Milan Fashion Week is back

It’s been a busy month in Milan. The beginning of September saw the city’s Design Week make a welcome comeback after the usual events in April 2020 were cancelled because of the covid pandemic. Rather than the usual Salone Internazionale del Mobile or International Furniture Fair, this year’s main event was known as the Supersalone – Supersalone to signify that Milan as a city is back with a ‘super’ event. It was curated by Milanese archistar Stefano Boeri, also president of the City’s Triennale Museum, and deemed a success.

Now it’s the turn of Milan Fashion Week. During the February 2020 Fashion Week a case of covid was identified just south of Milan. That was Thursday night. On Sunday Giorgio Armani and others chose to show their collections to empty houses, while the rest of us looked at half-empty supermarkets, and in Lombardy on Monday the kids didn’t go back to school.

Fashion Weeks continued during the pandemic but in a different format. Both September 2020 and February 2021 Milan Fashion Weeks were virtual, apart from a few exceptions. This September’s Milan Fashion Week spring/summer 2022 signifies a return to in-person shows, events and parties. Milan Fashion Week is back.

All the Italian greats – Armani, Prada, Versace, Fendi, Salvatore Ferragamo, Missoni, Marni, Tod’s, Moschino, Roberto Cavalli, Alberto Ferretti – and more will put their spring/summer 2022 collections on the catwalks, after which the fashion editors, buyers, influencers and executives will pack up and head off to Paris for the final show of the month. While we may watch and make mental notes of what we’re planning to wear next summer, fashion is, after all, business.

There’ll be a total of 173 appointments, out of which 123 will be in-person and the others virtual. Out of 65 runway shows, 42 will be in person. Carlo Capasa, president of the National Chamber of Italian Fashion said at the press conference that “This edition of Milan Fashion Week’s Women’s Collection signals a moment of re-birth.” It’s an exciting time.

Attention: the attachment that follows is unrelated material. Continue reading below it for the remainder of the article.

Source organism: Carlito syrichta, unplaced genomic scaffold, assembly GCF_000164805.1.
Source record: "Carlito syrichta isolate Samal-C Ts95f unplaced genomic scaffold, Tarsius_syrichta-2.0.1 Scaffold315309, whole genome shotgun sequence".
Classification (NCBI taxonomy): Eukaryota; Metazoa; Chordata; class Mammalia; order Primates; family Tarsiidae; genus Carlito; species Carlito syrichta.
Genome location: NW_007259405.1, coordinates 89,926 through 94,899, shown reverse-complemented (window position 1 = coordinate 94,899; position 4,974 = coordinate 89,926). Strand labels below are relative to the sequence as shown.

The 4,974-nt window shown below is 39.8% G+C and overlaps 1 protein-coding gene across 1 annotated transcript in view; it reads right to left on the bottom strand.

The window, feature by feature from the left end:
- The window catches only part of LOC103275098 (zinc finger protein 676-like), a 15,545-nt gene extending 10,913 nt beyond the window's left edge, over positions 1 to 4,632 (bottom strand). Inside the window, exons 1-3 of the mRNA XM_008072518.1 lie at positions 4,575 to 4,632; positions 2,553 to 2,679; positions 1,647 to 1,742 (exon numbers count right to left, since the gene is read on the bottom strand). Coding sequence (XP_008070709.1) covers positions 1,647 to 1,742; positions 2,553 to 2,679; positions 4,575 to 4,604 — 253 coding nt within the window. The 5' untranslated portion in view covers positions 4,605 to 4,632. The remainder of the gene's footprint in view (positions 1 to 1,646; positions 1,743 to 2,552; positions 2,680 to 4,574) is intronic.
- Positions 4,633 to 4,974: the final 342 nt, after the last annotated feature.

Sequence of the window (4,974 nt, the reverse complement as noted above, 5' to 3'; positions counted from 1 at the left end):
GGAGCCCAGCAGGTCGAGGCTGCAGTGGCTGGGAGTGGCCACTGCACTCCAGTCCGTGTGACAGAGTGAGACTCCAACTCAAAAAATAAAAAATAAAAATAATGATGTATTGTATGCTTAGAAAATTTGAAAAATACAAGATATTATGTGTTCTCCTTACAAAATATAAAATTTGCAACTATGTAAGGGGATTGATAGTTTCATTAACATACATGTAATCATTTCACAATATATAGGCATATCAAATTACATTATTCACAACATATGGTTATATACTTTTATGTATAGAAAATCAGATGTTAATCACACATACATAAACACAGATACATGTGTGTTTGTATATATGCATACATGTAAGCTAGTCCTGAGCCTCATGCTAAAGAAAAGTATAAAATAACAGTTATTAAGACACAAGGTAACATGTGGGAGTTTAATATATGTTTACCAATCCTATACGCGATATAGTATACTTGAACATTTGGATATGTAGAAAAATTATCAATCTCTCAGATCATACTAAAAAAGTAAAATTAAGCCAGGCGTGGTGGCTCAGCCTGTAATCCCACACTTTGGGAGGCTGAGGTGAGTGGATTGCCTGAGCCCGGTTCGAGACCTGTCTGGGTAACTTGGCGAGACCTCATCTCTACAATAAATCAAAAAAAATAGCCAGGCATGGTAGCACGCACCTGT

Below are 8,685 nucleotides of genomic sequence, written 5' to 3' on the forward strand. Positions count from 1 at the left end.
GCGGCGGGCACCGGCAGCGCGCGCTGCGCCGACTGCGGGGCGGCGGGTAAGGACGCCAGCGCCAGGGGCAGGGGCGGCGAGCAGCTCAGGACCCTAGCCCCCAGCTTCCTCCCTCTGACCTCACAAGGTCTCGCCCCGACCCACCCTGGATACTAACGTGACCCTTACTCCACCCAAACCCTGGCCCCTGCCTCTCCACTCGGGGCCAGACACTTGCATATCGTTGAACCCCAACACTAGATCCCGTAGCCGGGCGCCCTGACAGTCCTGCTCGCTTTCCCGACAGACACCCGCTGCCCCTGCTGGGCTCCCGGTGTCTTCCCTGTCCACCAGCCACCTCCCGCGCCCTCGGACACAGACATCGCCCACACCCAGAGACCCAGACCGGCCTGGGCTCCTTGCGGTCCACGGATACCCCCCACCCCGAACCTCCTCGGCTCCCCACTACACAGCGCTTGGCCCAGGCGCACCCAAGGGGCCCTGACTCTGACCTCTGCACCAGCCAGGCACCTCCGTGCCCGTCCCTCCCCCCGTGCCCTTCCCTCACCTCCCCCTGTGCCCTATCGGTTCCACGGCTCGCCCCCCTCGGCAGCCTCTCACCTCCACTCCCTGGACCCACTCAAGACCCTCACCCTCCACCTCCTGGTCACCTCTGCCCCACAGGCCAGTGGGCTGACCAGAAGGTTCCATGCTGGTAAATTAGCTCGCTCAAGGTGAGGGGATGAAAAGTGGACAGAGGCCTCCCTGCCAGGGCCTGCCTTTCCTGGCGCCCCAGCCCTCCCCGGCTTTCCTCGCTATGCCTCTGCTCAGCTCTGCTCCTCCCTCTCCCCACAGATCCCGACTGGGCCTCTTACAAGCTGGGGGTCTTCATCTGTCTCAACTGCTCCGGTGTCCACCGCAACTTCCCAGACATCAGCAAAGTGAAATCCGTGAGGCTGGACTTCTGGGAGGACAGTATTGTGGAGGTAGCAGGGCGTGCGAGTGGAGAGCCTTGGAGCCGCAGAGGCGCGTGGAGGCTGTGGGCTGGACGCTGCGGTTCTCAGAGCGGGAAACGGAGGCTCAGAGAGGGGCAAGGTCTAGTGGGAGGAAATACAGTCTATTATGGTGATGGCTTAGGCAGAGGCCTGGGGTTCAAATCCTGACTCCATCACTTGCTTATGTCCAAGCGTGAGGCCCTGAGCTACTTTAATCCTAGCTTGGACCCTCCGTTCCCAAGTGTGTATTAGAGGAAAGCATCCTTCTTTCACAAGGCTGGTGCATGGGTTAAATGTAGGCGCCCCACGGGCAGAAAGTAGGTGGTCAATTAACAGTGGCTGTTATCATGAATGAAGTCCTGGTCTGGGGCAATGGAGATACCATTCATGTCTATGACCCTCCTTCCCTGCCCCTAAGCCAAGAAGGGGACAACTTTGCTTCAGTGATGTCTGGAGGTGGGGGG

Milan Fashion Week spring/summer 2022 has a lot to watch. There will be the first Prada show with Raf Simons alongside Miuccia Prada as co-creative director, the 20th anniversary of jewellery brand Pomellato’s Nudo collection, and the return of Roberto Cavalli under the creative direction of Fausto Puglisi. Boss (Hugo Boss womenswear) and Moncler are also returning. MM6 Maison Margiela, Luisa Spagnoli, HUI and Vitelli will all be showing for the first time. Gucci’s highly-anticipated event will take place on Saturday and launch the highly mysterious Vault.

There will be celebrations for the 40th anniversary of Giorgio Armani’s Emporio Armani. If there’s anyone that epitomises the understated elegance of Milanese style, it’s Armani. His clothes have a certain ‘milanesit√†’ – that which makes them Milanese, that understated elegance, where less is considered definitely more – and yet it’s probably the name that’s most associated with Italian fashion on the international stage. Celebrations will involve a special edition of the Emporio magazine, the runway show on Thursday 23 September, and the inauguration, also on Thursday, of an exhibition at the Armani Silos entitled ‘The Way We Are’.

Armani started Emporio Armani in 1981. The philosophy behind it was that it would be more inclusive and reach more people. It was the early 80s, Italian fashion had made the physical shift to Milan from Florence and Rome, to a city that could offer what it needed in terms of a textiles industry, magazine publishing, communications and transport. Giorgio Armani, along with Gianni Versace, Krizia and Missoni were some of the key names that helped make Milan one of the fashion capitals of the world.

If you’ve enjoyed reading and would like to read more about Milan as a city of fashion, see my book The Fashion Lover’s Guide to Milan.

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Living the high life in Alto Adige

I loved writing this piece about mountains, lakes, strudel and more for Italia Magazine this month. Alto Adige is one of Italy’s beautiful mountain regions and famous for the UNESCO-protected Dolomites. It’s been a real privilege to get to know this area better over the past few years, and to be able to write about it.

Read the full article in Issue 193 October/November of Italia Magazine!